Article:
The leaf and stem mines of British flies and other insects

(Coleoptera, Diptera, Hymenoptera and Lepidoptera)

by Brian Pitkin, Willem Ellis, Colin Plant and Rob Edmunds


MATRICARIA. Scentless Mayweed [Asteraceae]

Seven species of Matricaria are recorded in Britain. These include the native Scentless Mayweed (M. recutita). The BSBI provide a downloadable plant crib for Matricaria.

Seven British miners are recorded on Matricaria.

The agromyzid Napomyza lateralis feeds in the stems of Anthemis, Bidens, Calendula, Dimorphotheca, Matricaria, and Senecio in Britain, although it has also been found in the inflorescence of Matricaria (Spencer, 1972).

A key to the European miners recorded on Matricaria is provided in Bladmineerders van Europa.

Key for the identification of the known mines of British
insects (Diptera and non-Diptera) recorded on Matricaria

1# > ? Leaf miner: Details unknown.

Hosts unknown in Britain. On Matricaria and Tripleurospremum elsewhere. The few observations known are distributed all over Europe Gibbs & von Tschirnhaus, 2016a).

Liriomyza intonsa Spencer, 1976 [Diptera: Agromyzidae]

1a > Stem-miner: A narrow, inconspicuous stem mine. Pupation at the end of the mine (Spencer, 1976: 64). Fine, upper- or lower-surface corridor, ending in a thick vein. From there the mine extends finally to the rind of the stem. There also the pupation takes place, usually not far from the root collar. Mines in the stem rind often are conspicuous through a red discoloration.

On Achillea, Achillea millefolium and ? Anthemis, Matricaria and Medicago sativa in Britain. In Britain widespread in south, not uncommon. On Anthemis, Achillea, Artemisia, Aster, Centaurea, Clinopodium, Crepis, Hieracium, Matricaria, Reichardia, Solidago, Tanacetum, Tripleurospermum, Medicago, Satureja and Stachys elsewhere. Widespread in continental Europe.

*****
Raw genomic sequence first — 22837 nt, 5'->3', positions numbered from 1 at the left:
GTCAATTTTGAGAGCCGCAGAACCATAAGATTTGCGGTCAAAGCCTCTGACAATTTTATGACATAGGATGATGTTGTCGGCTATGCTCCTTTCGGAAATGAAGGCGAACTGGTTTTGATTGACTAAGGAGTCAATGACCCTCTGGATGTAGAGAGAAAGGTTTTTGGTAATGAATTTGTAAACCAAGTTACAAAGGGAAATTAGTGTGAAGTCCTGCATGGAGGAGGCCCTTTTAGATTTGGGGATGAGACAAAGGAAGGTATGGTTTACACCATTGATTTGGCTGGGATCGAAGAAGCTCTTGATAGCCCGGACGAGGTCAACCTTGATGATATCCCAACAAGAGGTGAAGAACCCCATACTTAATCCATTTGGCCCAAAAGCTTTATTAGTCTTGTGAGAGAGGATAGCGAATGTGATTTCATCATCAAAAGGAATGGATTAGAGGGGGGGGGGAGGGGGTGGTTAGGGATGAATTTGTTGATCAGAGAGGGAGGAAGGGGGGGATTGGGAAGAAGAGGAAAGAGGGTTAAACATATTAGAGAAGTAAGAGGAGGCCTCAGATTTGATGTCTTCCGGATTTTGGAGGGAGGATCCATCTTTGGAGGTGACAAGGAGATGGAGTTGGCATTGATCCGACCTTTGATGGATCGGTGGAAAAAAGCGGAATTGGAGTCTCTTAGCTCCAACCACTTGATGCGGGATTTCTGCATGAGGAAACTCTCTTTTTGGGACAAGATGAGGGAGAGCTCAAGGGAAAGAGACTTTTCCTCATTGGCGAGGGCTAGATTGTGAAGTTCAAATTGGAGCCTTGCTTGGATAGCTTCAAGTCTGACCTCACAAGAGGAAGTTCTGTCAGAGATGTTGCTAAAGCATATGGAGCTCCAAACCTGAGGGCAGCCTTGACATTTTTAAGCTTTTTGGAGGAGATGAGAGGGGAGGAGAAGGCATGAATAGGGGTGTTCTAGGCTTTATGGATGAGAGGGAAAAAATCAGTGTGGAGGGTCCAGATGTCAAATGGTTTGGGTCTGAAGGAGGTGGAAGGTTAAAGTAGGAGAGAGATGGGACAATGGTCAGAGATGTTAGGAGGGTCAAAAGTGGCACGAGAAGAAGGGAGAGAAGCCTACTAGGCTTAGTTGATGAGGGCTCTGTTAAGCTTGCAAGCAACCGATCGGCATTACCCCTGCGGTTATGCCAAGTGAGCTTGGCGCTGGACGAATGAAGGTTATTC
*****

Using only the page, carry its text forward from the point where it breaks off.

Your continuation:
Ophiomyia curvipalpis (Zetterstedt, 1848) [Diptera: Agromyzidae].

1b > Leaf-miner: Mine linear, whitish, both upper and lower surface. Pupation internal, at the end of the mine with the anterior spiracles projecting through the epidermis (Spencer, 1976: 433).

Upper-surface, less often lower-surface corridor. Frass in isolated grains. Pupation within the mine, usually in a lower-surface puparial chamber.

A long whitish upper surface corridor, which eventually goes lower surface.

Two highly polyphagous species of Chromatomyia, with indistinguishable mines, have been recorded in Britain. These are syngenesiae (Hardy) and horticola (Goureau) which can only be distinguished by the male genitalia. Both species are widespread in Britain and elsewhere, although syngenesiae is almost entirely restricted to Asteraceae. Records on Asteraceae not based on examination of male genitalia are treated in this account as Chromatomyia 'atricornis'.

Chromatomyia horticola is recorded on 160 plant genera in 31 families, of which 55 plant genera in 19 families, but not yet on Matricaria, in Britain. On Matricaria elsewhere.

Chromatomya syngenesiae is recorded in Britain on 27 plant genera in the family Asteraceae and many more genera elsewhere, including Matricaria in Britain.

Chromatomyia horticola (Goureau, 1851) [Diptera: Agromyzidae]
Chromatomyia syngenesiae Hardy, 1849 [Diptera: Agromyzidae].

1c > Leaf-miner: A distinctive mine primarily above mid-rib, with irregular short lateral offshoots into leaf blade. Pupation external (Spencer, 1972: 51 (fig. 172), 55; Spencer, 1976: 270, 271 (fig. 486)).

Branched, whitish, upper-surface corridor; main axis overlying the midrib; side branches overlying the main lateral veins. (In Campanula and Phyteuma the mine is much less branched, sometimes nothing more than a corridor on top of the midrib). Frass in rather long strings. Usually the mines begins as a long and narrow, shallow, tortuous lower-surface corridor that ends upon the midrib but otherwise is not associated with the leaf venation. Often this initial corridor is filled with callus, and then even less conspicuous. Pupation outside the mine.